8 KRAS G12D 12p12.1 6.0 5.8 2.7 0.9 0.4 6.9 3.3 1.8 0.9

9 NRAS Q61K 1p13.2 12.5 12.8 5.3 3.6 - 11.0 6.1 3.4 -

10 PIK3CA H1047R 3q26.32 17.5 17.7 7.9 4.4 0.7 16.1 8.3 4.1 1.2

11 PIK3CA E545K 3q26.32 9.0 9.0 3.3 2.4 0.7 8.3 3.2 1.7 0.7

Next-generation sequencing was performed with Quantitative Multiplex Reference Standard DNA using the OncoChase-AS panel.

a No dilution.

Table 2
Concordance of mutation detection
Run No. of expected mutations No. of detected mutations Concordance (%)
1 358 353 98.6
2 358 358 100.0
3 358 353 98.6
Table 3
Reproducibility and repeatability of mutation detection
Cell line Gene Mutation Repeatability (%) Reproducibility (%)
H1975 EGFR T790M 100 100
L858R 95 95

HCT116 PIK3CA H1047R 93 95
KRAS G13D 99 97

HT29* SMAD4 Q311* 100 100
BRAF V600E 99 97

SW620 KRAS G12V 100 100
APC Q1338* 100 99

References

1. Davey JW, Hohenlohe PA, Etter PD, Boone JQ, Catchen JM, Blaxter ML. Genome-wide genetic marker discovery and genotyping using next-generation sequencing. Nat Rev Genet 2011;12:499–510.
crossref pmid
2. Fontanges Q, De Mendonca R, Salmon I, Le Mercier M, D’Haene N. Clinical application of targeted next generation sequencing for colorectal cancers. Int J Mol Sci 2016;17:E2117.
crossref pmid
3. Chen A, Conley B, Hamilton S, Williams M, O’Dwyer P, Arteaga C, et al. NCI-Molecular Analysis for Therapy Choice (NCI-MATCH) trial: a novel public-private partnership. Eur J Cancer 2016;69(Suppl 1):S137.
crossref
4. Meldrum C, Doyle MA, Tothill RW. Next-generation sequencing for cancer diagnostics: a practical perspective. Clin Biochem Rev 2011;32:177–195.
pmid pmc
5. Goossens N, Nakagawa S, Sun X, Hoshida Y. Cancer biomarker discovery and validation. Transl Cancer Res 2015;4:256–269.
pmid pmc
6. Hyman DM, Solit DB, Arcila ME, Cheng DT, Sabbatini P, Baselga J, et al. Precision medicine at Memorial Sloan Kettering Cancer Center: clinical next-generation sequencing enabling next-generation targeted therapy trials. Drug Discov Today 2015;20:1422–1428.
crossref pmid pmc
7. Garcia-Murillas I, Schiavon G, Weigelt B, Ng C, Hrebien S, Cutts RJ, et al. Mutation tracking in circulating tumor DNA predicts relapse in early breast cancer. Sci Transl Med 2015;7:302ra133.
crossref pmid
8. Meric-Bernstam F, Brusco L, Shaw K, Horombe C, Kopetz S, Davies MA, et al. Feasibility of large-scale genomic testing to facilitate enrollment onto genomically matched clinical trials. J Clin Oncol 2015;33:2753–2762.
crossref pmid pmc
9. Shah PD, Nathanson KL. Application of panel-based tests for inherited risk of cancer. Annu Rev Genomics Hum Genet 2017;18:201–227.
crossref pmid
10. Goodwin S, McPherson JD, McCombie WR. Coming of age: ten years of next-generation sequencing technologies. Nat Rev Genet 2016;17:333–351.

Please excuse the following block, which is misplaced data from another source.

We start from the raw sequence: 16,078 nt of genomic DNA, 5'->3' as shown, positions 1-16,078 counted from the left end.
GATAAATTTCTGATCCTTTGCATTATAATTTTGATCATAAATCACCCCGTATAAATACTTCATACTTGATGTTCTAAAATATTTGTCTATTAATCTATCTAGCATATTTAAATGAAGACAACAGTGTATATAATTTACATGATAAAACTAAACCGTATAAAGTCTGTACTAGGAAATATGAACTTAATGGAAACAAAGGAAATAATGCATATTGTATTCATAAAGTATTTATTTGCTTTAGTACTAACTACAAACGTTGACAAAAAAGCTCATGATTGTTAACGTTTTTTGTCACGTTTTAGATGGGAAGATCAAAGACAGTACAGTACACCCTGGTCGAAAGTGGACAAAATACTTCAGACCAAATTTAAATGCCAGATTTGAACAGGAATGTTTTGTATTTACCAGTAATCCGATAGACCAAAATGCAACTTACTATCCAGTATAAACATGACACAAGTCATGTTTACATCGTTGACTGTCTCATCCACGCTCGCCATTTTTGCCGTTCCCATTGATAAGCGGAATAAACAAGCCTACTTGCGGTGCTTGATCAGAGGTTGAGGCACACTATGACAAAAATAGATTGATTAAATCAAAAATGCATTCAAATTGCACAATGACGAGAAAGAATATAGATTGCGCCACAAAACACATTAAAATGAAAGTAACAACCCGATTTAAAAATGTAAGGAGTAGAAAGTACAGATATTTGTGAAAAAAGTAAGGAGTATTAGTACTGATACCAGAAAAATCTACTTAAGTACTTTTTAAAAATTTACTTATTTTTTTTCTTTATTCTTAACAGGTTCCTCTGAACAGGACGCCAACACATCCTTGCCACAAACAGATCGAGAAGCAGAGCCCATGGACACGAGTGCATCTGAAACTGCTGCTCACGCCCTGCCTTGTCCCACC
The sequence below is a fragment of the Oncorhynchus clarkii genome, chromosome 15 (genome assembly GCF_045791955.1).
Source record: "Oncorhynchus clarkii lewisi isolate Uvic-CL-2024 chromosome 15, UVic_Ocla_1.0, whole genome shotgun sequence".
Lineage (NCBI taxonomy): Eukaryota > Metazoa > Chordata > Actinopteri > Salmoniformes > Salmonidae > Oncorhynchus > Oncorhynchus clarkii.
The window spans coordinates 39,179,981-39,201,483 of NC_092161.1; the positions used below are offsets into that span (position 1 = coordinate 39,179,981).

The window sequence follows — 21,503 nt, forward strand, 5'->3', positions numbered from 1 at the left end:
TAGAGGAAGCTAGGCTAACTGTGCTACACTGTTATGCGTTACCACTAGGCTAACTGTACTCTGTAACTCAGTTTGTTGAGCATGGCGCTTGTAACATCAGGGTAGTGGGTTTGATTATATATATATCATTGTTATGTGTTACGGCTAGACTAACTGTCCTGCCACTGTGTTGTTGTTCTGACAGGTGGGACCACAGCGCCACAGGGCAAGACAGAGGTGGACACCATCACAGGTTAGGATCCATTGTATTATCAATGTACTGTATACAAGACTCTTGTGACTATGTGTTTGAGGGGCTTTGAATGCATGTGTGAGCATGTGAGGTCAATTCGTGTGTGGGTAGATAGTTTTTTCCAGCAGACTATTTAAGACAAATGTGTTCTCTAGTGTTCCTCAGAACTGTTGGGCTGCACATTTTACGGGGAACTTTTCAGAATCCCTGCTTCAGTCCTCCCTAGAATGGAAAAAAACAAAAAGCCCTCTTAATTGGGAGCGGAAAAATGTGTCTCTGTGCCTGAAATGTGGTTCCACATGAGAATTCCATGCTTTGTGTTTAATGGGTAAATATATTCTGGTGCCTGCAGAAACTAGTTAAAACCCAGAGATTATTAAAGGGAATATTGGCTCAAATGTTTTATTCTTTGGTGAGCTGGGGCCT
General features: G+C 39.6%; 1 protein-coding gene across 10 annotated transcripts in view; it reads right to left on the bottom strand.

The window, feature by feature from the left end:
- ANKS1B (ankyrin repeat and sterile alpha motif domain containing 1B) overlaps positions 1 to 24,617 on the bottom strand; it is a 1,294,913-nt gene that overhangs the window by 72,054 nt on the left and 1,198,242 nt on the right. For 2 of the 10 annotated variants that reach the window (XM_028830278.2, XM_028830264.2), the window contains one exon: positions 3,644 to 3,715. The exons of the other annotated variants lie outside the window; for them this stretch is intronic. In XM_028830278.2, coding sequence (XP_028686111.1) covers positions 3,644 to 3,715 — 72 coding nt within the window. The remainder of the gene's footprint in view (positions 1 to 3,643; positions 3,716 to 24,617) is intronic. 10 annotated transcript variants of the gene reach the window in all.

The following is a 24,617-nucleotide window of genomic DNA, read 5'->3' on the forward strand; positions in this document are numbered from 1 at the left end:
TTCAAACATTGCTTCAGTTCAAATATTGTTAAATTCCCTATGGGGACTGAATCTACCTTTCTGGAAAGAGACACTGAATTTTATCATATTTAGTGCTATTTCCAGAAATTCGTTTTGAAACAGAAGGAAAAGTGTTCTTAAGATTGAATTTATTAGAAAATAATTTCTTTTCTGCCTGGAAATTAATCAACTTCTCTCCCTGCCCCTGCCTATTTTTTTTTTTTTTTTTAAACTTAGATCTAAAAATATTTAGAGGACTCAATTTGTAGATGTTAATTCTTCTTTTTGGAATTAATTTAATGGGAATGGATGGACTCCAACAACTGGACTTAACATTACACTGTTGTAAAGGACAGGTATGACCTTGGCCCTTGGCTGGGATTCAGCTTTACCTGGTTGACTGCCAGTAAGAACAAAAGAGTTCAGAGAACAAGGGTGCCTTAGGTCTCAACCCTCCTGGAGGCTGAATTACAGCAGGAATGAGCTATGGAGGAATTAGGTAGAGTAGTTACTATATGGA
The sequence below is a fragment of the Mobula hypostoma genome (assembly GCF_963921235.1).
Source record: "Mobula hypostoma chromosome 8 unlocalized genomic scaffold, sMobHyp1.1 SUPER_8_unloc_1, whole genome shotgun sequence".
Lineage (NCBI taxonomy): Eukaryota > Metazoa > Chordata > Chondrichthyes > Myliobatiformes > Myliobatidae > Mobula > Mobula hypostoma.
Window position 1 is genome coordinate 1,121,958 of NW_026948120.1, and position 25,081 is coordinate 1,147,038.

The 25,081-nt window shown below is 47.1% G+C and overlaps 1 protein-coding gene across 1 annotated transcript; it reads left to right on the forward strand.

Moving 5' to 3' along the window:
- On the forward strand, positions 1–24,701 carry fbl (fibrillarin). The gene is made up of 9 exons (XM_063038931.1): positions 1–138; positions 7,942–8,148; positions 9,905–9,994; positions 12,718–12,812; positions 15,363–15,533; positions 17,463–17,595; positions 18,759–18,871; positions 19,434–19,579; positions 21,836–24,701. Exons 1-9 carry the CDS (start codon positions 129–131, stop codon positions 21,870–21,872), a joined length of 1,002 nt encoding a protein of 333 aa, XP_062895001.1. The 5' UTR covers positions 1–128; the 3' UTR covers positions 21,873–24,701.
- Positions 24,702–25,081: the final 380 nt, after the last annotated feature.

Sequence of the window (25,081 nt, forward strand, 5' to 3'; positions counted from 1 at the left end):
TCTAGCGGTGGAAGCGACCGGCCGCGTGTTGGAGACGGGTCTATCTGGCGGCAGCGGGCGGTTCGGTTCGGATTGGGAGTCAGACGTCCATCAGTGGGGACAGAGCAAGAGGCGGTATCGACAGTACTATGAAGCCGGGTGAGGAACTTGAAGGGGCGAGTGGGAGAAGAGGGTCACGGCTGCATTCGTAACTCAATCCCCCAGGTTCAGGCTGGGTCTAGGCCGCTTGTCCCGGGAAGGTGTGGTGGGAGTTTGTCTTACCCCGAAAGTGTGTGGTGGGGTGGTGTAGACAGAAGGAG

crossref pmid
11. Wang K, Li M, Hakonarson H. ANNOVAR: functional annotation of genetic variants from high-throughput sequencing data. Nucleic Acids Res 2010;38:e164.
crossref pmid pmc pdf
12. Robinson JT, Thorvaldsdottir H, Winckler W, Guttman M, Lander ES, Getz G, et al. Integrative genomics viewer. Nat Biotechnol 2011;29:24–26.
crossref pmid pmc
13. Rathi V, Wright G, Constantin D, Chang S, Pham H, Jones K, et al. Clinical validation of the 50 gene AmpliSeq Cancer Panel V2 for use on a next generation sequencing platform using formalin fixed, paraffin embedded and fine needle aspiration tumour specimens. Pathology 2017;49:75–82.
crossref pmid
14. Vendrell JA, Grand D, Rouquette I, Costes V, Icher S, Selves J, et al. High-throughput detection of clinically targetable alterations using next-generation sequencing. Oncotarget 2017;8:40345–40358.
crossref pmid pmc
15. 1000 Genomes Project Consortium; Abecasis GR, Auton A, Brooks LD, DePristo MA, Durbin RM, et al. An integrated map of genetic variation from 1,092 human genomes. Nature 2012;491:56–65.
crossref pmid pmc
16. Lek M, Karczewski KJ, Minikel EV, Samocha KE, Banks E, Fennell T, et al. Analysis of protein-coding genetic variation in 60,706 humans. Nature 2016;536:285–291.
crossref pmid pmc pdf
17. Forbes SA, Beare D, Bindal N, Bamford S, Ward S, Cole CG, et al. COSMIC: high-resolution cancer genetics using the catalogue of somatic mutations in cancer. Curr Protoc Hum Genet 2016;91:10.11.1–10.11.37.
crossref
18. AACR Project GENIE Consortium. AACR Project GENIE: powering precision medicine through an international consortium. Cancer Discov 2017;7:818–831.
pmid pmc
TOOLS
Share :
Facebook Twitter Linked In Google+
METRICS Graph View
  • 1 Crossref
  •    
  • 2,135 View
  • 150 Download
Related articles in GNI


ABOUT
ARTICLE CATEGORY

Browse all articles >

BROWSE ARTICLES
AUTHOR INFORMATION
Editorial Office
The Korea Science Technology Center, Rm. 1011, 22 Teheran-ro 7-gil, Gangnam-gu, Seoul 06130, Korea
Tel: +82-2-558-9394    Fax: +82-2-558-9434    E-mail: kogo3@kogo.or.kr                

Copyright © 2018 by Korea Genome Organization. All rights reserved.

Developed in M2community

Close layer
prev next